Ulrich Gumpert Workshop Band

Jazz Werkstatt JW 054

Looking for a personalized unbeatable definition of post-modern music? How about wanting to experience the compositions and arrangements of someone who has taken the mid-sized band concepts of Charles Mingus into the 21st Century? Guess what, the same person typifies both. It’s Berlin-based pianist/composer Ulrich Gumpert. Suites by his Workshop Band – note the echo of Mingus’ Jazz Workshop – is yet another exciting example of his talent.

For years a member and chief composer of Zentralquartett, the former East Germany’s most accomplished small group, Gumpert had been simultaneously writing and recording with a top-flight 12-piece Workshop Band. Suites however highlights the 63-year-old Gumpert’s accommodation with the generation of improvisers that followed his own, plus recognition of the economies of scale. The now eight-piece Workshop Band is populated by some of the most accomplished young Berlin-based improvisers including reedist Ben Abarbanel-Wolff, who works with bassist Sirone; drummer Michael Grenier who plays with saxophonist – and Zentralquartett member – Ernst-Ludwig Petrowsky; Monks Casino bassist Jan Roder; and reedist Michael Thieke, part of the well-regarded Clarinet Trio.

Abarbanel-Wolff’s post-Aylerian cries and multiphonics supply the POMO fillip to the bulky Volkslieder melodies on which “Aus Teutschen Landen” is based. Taking a page from the sort of anthemic deconstruction favored by Carla Bley, the Thuringia-born pianist’s arrangement alternates straight renditions of the folk tunes with splashy solo deconstruction – in this case hard and heavy irregular diaphragm smears from the saxophonist. Added to the extended exposition are flute peeps, secondary stops and tonguing from other horns plus whinnying wah-wahs from trombonist Christof Thewes – who is part of another trio with Roder and Grenier. Overall the result sound like what would have happened if John Coltrane and Rashied Ali were duetting in front of an open window above a street on which a lederhosen-wearing brass band was marching past.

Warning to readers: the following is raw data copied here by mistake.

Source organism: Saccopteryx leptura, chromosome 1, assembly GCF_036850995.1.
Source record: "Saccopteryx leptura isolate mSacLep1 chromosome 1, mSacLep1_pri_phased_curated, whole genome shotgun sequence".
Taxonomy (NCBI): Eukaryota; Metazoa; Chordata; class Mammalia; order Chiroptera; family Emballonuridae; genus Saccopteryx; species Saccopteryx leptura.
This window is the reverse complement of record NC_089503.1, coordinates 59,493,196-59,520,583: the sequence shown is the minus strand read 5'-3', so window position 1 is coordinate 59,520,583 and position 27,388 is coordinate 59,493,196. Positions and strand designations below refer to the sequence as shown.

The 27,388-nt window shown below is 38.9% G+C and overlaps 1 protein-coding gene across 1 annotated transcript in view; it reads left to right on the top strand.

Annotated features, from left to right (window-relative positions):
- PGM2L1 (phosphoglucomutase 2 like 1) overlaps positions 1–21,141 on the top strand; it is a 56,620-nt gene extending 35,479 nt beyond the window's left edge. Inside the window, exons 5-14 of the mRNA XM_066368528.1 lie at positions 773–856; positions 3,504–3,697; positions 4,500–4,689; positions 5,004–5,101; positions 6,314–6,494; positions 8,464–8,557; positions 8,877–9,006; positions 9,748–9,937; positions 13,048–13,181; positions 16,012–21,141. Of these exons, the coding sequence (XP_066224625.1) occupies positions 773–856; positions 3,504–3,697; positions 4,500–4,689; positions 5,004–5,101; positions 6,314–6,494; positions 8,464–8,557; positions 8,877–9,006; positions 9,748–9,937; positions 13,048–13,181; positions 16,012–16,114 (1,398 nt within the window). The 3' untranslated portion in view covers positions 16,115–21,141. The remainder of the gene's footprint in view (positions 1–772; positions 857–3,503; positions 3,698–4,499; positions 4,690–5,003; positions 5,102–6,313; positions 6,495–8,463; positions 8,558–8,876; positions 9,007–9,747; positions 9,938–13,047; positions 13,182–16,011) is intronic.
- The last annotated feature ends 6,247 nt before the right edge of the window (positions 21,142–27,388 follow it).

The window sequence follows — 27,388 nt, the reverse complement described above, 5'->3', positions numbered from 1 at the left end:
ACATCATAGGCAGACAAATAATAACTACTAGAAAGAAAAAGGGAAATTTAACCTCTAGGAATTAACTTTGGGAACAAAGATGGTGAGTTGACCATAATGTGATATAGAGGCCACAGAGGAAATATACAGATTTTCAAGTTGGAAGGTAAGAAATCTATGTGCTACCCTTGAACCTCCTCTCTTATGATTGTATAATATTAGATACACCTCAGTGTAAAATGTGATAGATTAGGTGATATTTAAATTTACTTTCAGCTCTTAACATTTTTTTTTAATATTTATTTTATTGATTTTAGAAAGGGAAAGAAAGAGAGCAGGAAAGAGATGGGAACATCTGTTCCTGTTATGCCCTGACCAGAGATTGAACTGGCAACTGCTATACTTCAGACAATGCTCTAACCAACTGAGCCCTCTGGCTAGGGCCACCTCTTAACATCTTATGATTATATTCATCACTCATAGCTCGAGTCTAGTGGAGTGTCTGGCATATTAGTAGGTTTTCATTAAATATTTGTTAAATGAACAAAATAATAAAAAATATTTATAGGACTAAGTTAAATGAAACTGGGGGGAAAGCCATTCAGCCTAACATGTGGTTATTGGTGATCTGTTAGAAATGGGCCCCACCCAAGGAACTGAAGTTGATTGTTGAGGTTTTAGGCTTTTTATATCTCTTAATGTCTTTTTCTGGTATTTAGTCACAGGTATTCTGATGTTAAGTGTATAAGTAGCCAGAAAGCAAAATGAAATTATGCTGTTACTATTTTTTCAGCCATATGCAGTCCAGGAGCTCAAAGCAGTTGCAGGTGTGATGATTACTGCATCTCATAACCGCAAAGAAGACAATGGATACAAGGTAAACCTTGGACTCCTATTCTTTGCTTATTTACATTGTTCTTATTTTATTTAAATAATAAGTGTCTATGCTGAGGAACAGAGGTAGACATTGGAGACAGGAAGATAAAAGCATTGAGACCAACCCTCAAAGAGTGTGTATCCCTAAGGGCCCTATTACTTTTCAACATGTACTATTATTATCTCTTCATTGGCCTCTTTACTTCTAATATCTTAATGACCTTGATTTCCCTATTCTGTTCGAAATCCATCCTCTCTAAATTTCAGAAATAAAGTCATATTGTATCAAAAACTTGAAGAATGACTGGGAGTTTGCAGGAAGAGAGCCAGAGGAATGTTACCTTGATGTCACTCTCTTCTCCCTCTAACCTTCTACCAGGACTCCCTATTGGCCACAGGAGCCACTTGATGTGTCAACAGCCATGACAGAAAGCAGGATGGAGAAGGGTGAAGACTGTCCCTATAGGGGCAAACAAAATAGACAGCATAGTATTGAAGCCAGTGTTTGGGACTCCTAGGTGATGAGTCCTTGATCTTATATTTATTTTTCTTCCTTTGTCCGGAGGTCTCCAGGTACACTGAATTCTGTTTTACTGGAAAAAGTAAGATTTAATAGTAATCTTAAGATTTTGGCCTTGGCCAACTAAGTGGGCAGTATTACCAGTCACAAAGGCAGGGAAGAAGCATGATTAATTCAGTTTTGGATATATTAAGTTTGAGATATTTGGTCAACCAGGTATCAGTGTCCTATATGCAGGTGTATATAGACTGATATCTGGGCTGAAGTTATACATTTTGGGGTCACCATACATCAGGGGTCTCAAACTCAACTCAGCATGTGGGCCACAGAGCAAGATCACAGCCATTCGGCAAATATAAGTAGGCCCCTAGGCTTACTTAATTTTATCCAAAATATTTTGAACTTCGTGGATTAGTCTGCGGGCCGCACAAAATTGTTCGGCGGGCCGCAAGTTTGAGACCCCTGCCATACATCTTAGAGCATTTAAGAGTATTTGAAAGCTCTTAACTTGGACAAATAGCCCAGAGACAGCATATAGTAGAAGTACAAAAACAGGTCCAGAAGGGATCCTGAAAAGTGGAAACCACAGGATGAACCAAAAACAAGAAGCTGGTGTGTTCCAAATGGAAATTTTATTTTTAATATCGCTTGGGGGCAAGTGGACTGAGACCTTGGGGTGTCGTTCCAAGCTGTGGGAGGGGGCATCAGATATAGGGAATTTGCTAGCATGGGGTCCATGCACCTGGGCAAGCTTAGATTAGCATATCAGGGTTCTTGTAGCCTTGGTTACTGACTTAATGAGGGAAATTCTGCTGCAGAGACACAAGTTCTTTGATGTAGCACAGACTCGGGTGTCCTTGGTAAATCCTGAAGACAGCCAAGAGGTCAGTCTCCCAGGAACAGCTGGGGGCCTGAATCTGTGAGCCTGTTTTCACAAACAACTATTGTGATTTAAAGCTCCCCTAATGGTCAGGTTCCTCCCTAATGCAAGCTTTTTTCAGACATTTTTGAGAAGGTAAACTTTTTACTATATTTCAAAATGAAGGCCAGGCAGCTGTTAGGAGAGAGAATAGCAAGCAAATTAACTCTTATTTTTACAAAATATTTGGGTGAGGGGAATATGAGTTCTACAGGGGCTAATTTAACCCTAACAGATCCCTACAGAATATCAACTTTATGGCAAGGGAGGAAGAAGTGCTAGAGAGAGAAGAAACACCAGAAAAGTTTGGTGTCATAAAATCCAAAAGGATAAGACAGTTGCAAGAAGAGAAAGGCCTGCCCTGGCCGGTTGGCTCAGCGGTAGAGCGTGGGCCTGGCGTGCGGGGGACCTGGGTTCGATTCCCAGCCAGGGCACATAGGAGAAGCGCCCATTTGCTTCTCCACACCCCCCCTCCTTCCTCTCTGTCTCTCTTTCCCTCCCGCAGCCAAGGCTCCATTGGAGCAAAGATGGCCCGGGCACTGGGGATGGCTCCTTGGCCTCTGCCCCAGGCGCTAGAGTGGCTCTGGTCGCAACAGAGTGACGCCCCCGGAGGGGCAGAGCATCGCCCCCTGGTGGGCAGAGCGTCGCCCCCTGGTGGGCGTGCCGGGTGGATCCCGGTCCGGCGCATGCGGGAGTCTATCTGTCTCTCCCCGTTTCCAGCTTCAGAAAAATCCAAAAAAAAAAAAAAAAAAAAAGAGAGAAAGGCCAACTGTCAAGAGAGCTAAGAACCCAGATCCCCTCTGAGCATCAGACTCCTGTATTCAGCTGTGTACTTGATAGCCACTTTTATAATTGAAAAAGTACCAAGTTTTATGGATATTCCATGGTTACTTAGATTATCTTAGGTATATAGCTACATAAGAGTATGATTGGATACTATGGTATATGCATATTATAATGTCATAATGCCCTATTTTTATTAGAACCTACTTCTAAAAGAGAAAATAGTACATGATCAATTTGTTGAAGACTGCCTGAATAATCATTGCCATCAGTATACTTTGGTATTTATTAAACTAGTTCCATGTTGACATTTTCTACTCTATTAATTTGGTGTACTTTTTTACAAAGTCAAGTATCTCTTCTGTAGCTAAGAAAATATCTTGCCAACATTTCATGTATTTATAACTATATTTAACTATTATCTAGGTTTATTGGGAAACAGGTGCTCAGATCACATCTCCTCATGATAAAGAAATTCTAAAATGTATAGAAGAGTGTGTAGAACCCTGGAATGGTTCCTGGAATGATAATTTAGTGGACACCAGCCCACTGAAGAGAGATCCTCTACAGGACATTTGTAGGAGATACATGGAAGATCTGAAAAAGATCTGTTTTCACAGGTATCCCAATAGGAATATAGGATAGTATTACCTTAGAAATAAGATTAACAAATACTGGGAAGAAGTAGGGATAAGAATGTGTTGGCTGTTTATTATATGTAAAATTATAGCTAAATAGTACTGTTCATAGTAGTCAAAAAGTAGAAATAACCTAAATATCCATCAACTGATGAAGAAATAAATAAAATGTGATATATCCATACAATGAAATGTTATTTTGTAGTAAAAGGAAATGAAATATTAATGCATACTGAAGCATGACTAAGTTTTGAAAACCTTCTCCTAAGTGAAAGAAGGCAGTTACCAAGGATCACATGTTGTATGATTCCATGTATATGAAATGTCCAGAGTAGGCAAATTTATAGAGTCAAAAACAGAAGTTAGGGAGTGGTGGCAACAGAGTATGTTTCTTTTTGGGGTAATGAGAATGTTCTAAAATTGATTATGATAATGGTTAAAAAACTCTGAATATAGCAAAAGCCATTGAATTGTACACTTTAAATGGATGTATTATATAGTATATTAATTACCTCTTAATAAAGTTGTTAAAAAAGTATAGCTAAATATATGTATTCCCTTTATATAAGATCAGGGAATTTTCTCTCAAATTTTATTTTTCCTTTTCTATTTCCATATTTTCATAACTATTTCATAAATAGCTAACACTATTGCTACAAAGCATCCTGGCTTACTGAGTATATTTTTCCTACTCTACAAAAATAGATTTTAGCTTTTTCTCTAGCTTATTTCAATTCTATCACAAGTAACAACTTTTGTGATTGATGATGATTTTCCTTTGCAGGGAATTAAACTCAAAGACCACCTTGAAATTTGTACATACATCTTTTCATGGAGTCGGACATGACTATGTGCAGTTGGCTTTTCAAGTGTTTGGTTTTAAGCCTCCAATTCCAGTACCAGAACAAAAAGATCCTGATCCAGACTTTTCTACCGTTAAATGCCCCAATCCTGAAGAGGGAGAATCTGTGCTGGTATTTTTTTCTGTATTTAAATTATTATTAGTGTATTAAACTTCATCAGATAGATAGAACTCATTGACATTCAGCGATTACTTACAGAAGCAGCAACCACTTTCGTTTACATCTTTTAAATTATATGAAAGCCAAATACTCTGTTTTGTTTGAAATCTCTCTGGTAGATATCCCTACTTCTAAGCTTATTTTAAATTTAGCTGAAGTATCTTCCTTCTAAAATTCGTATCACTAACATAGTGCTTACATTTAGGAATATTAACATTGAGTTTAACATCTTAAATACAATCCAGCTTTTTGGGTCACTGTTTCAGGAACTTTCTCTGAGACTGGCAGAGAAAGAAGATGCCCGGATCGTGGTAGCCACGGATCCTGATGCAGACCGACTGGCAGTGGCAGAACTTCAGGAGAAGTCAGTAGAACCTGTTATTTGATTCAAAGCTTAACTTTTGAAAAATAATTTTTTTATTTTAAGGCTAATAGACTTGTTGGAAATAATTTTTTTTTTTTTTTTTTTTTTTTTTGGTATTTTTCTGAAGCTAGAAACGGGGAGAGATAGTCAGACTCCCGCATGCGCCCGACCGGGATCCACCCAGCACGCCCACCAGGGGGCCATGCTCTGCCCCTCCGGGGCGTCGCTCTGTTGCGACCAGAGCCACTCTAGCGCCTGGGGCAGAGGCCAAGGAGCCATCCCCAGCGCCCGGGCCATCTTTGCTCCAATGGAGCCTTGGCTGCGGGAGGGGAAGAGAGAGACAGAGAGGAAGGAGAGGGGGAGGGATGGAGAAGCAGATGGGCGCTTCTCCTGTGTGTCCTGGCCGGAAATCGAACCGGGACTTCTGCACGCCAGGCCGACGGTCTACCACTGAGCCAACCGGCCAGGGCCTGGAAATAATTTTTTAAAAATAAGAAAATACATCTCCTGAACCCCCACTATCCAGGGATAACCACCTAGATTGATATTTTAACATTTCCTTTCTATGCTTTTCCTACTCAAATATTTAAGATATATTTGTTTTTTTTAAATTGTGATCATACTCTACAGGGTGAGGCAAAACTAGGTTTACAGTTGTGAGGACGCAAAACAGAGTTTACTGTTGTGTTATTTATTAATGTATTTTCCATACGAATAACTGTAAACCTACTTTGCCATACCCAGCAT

These tramping feet motifs are extended still further throughout the rest of the suite, which also makes allusions to specific periods in musical history. When call-and-response choruses, first just from Thieke’s clarinet and Martin Klingeberg’s trumpet, and then parceled out among members of the whole octet kick in, the overtones exposed could come from brass bands, classic jazz combos or even New music ensembles. Grenier doesn’t stint in exercising the wood block and sizzle cymbals; Arabanel-Wolff provides discursive squeals and flutter-tongued squeaks, while Hendrik Walsdorff’s alto punctuation lurches forward with honks and altissimo cries. Roder either advances timbres with crab-like spiccato, as if he was playing minimalist chamber music, or slaps his bass strings à la Pops Foster.

Eventually “Kommt, Ihr G’Spielen” neatly wraps all the sonic allusions up with sky-high brass triplets cutting through cumulative blaring measures plus broken-octave expositions. The trumpeter’s rubato breaks and jazzy shakes eventually creep from mid-range to a stop-time climax that also brings in the other horns.

The other suites here are just as impressive, especially the tripartite “Sinfonietta”, which glides moderato and andante from its dodecaphonic origins to a warmer and more dramatic interface. By mid-point the composition opens up into showcases for both Abarbanel-Wolff’s slash-and-burn reed overblowing and Thewes’ gutbucket and grainy chromatic cries – which are closer to Roswell Rudd than Gumpert’s Zentralquartett, confrere Conrad Bauer. Eventually the pianist’s own cadenzas signal a thematic shift which downsizes the band’s reverberating echoes and inaugurates hushed chords so that Roder’s contrapuntal string striations can be heard slowly transforming into moderato, Paul Chambers-like plucks, carefully designed so as not to upset the andante broken-octave line. A finale perfectly balances rutting horn trills and kettle-drum-like rolls which would sound at home in any Bavarian symphony.

No matter the ensemble size, it appears that Gumpert has the compositions and arrangements to produce memorable music.

— Ken Waxman

Track Listing: Aus Teutschen Landen: 1. Es Fiel Ein Reif In Der Frühlingsnatcht 2. Tanz Mir Nicht Mit Meiner Jungfer Käthen 3. A) Der Maie Der Maie B) Es Sass Ein Schneeweiss’ Vögelein 4. Kommt, Ihr G’Spielen Sinfonietta: 5. Part I 6. Part II 7. Part III H-M Suite: 8. Part I 9. Part II 3. Tango

Personnel: Martin Klingeberg (trumpet); Christof Thewes (trombone); Michael Thieke (alto saxophone and clarinet); Henrik Walsdorff (alto saxophone); Ben Abarbanel-Wolff ( tenor saxophone and flute); Ulrich Gumpert (piano); Jan Roder (bass) and Michael Griener (drums)